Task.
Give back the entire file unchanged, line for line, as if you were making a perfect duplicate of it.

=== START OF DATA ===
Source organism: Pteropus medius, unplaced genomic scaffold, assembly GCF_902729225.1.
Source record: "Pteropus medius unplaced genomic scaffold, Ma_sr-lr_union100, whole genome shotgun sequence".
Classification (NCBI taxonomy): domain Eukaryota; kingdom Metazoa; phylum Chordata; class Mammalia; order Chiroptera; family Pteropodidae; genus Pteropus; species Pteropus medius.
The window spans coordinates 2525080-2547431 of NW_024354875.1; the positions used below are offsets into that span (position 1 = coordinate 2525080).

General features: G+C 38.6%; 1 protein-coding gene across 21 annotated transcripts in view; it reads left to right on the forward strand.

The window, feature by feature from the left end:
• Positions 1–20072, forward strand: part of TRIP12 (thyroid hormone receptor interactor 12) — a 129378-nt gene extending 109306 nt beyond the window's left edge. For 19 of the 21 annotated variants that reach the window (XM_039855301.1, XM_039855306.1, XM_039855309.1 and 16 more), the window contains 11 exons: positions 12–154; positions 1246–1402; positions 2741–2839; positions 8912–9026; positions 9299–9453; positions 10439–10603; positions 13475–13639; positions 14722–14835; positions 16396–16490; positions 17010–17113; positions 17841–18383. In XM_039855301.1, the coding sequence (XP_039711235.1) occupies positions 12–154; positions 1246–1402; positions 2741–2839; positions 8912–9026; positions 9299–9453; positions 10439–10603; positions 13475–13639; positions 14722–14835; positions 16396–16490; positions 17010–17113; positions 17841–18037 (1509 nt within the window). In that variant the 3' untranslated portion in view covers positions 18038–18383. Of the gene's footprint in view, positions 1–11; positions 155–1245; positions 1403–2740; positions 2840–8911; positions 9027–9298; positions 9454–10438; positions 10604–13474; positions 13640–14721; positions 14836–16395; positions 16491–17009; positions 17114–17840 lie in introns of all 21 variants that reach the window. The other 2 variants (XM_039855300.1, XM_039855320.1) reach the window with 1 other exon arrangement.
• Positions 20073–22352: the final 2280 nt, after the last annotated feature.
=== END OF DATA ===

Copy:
Source organism: Pteropus medius, unplaced genomic scaffold, assembly GCF_902729225.1.
Source record: "Pteropus medius unplaced genomic scaffold, Ma_sr-lr_union100, whole genome shotgun sequence".
Classification (NCBI taxonomy): domain Eukaryota; kingdom Metazoa; phylum Chordata; class Mammalia; order Chiroptera; family Pteropodidae; genus Pteropus; species Pteropus medius.
The window spans coordinates 2525080-2547431 of NW_024354875.1; the positions used below are offsets into that span (position 1 = coordinate 2525080).

General features: G+C 38.6%; 1 protein-coding gene across 21 annotated transcripts in view; it reads left to right on the forward strand.

The window, feature by feature from the left end:
• Positions 1–20072, forward strand: part of TRIP12 (thyroid hormone receptor interactor 12) — a 129378-nt gene extending 109306 nt beyond the window's left edge. For 19 of the 21 annotated variants that reach the window (XM_039855301.1, XM_039855306.1, XM_039855309.1 and 16 more), the window contains 11 exons: positions 12–154; positions 1246–1402; positions 2741–2839; positions 8912–9026; positions 9299–9453; positions 10439–10603; positions 13475–13639; positions 14722–14835; positions 16396–16490; positions 17010–17113; positions 17841–18383. In XM_039855301.1, the coding sequence (XP_039711235.1) occupies positions 12–154; positions 1246–1402; positions 2741–2839; positions 8912–9026; positions 9299–9453; positions 10439–10603; positions 13475–13639; positions 14722–14835; positions 16396–16490; positions 17010–17113; positions 17841–18037 (1509 nt within the window). In that variant the 3' untranslated portion in view covers positions 18038–18383. Of the gene's footprint in view, positions 1–11; positions 155–1245; positions 1403–2740; positions 2840–8911; positions 9027–9298; positions 9454–10438; positions 10604–13474; positions 13640–14721; positions 14836–16395; positions 16491–17009; positions 17114–17840 lie in introns of all 21 variants that reach the window. The other 2 variants (XM_039855300.1, XM_039855320.1) reach the window with 1 other exon arrangement.
• Positions 20073–22352: the final 2280 nt, after the last annotated feature.